A Shorten Labor Government will establish a National Integrity Commission to prevent, investigate and eliminate corruption inside the federal government and the public sector.
All Australians deserve to have confidence in the integrity of their government, their Parliament, the public service and public institutions.
While there is not substantial evidence of widespread corruption at a federal level, that is not a reason to do nothing.
Legislation to establish the National Integrity Commission will be introduced into Parliament within the first 12 months of a Shorten Labor Government.
We went to strengthen and simplify our anti-corruption framework – to weed out serious and systemic corruption, promote integrity, and restore the trust of the Australian people in their representatives and institutions.
The National Integrity Commission will adhere to the following seven design principles:
- The Commission will operate as an independent statutory body, with sufficient resources to ensure it is able to carry out its functions regardless of the government of the day.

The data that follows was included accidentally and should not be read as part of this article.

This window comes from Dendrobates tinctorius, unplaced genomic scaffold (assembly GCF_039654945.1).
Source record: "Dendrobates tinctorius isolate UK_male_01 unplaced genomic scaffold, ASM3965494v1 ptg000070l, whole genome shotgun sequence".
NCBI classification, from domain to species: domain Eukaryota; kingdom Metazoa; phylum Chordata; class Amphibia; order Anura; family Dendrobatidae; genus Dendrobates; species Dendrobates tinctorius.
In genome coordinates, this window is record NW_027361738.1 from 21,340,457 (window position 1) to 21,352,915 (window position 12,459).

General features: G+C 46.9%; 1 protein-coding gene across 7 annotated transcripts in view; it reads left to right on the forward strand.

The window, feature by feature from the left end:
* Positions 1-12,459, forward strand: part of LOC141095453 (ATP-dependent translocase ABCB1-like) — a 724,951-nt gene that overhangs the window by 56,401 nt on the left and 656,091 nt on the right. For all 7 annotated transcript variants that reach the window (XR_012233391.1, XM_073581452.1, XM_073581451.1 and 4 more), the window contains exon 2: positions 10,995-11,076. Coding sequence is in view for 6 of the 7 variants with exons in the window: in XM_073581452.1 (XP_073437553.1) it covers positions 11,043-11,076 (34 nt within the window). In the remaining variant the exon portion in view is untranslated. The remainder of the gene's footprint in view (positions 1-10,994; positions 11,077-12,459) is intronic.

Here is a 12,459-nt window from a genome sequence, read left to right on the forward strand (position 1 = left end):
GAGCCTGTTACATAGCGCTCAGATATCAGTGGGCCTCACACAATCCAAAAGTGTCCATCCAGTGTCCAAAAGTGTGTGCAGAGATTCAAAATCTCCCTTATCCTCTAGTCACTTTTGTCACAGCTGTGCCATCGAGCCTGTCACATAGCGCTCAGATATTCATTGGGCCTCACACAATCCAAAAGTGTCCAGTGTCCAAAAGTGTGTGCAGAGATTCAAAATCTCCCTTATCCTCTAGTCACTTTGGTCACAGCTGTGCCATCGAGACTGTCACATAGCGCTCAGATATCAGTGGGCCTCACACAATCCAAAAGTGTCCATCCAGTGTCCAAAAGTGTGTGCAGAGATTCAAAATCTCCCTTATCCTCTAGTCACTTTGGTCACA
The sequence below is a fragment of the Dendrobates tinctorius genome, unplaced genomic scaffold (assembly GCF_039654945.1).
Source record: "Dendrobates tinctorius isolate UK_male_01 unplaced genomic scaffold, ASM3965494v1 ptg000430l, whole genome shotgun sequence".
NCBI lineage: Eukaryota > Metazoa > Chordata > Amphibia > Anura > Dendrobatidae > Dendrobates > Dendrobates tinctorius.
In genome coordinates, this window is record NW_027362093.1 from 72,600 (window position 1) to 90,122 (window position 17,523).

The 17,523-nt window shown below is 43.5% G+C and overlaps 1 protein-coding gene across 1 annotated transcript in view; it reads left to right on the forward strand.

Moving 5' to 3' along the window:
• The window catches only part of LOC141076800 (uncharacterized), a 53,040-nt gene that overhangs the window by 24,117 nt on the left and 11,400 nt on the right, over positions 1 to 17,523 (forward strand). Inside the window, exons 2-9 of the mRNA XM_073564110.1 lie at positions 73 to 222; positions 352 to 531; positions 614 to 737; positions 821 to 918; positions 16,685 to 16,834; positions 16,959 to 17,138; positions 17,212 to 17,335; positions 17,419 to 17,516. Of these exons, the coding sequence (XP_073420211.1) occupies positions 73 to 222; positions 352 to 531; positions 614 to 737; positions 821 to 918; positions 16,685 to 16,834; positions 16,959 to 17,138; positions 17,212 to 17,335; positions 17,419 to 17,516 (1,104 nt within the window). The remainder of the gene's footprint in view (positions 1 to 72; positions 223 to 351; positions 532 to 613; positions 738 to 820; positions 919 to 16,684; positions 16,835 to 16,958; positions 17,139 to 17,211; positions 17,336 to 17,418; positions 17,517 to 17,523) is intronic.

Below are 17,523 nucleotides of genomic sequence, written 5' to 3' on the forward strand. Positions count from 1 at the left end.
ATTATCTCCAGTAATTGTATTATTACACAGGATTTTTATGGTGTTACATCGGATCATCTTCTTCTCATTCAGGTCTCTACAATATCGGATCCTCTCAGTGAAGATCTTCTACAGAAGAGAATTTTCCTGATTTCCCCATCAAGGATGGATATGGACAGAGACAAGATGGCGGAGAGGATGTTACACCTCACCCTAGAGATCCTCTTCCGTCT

- The Commission would be constituted by one Commissioner and two Deputy Commissioners, each of whom would serve for a single, fixed, five-year term.
- The Commission will have sufficiently broad jurisdiction and freedom of action to operate as a standing Royal Commission into serious and systemic corruption by Commonwealth parliamentarians or their staff, public servants, statutory office holders, the Commonwealth judiciary and the Governor-General.
- The Commission will be granted the investigative powers of a Royal Commission, including search and surveillance powers, the power to compel witnesses and subpoena documents and carry out its own investigations, with warrant oversight by the Federal Court.
- While the presumption will be that hearings will be held in private, the Commission will have discretion to hold hearings in public where it determines it is in the public interest to do so. Labor will continue to consult on the appropriate threshold for such hearings.
- The Commission will only be empowered to make findings of fact. Any findings that could constitute criminal conduct would be referred to the Australian Federal Police (AFP) or the Commonwealth Director of Public Prosecutions.
- A Joint Standing Committee of the Parliament will be established to oversee the Commission and will be empowered to require the Commission to provide information about its work. That Committee will be responsible for appointing the Commissioners. The Commission will also report to Parliament on its performance annually.
In government, Labor will continue to consult with experts on the design details of the Commission.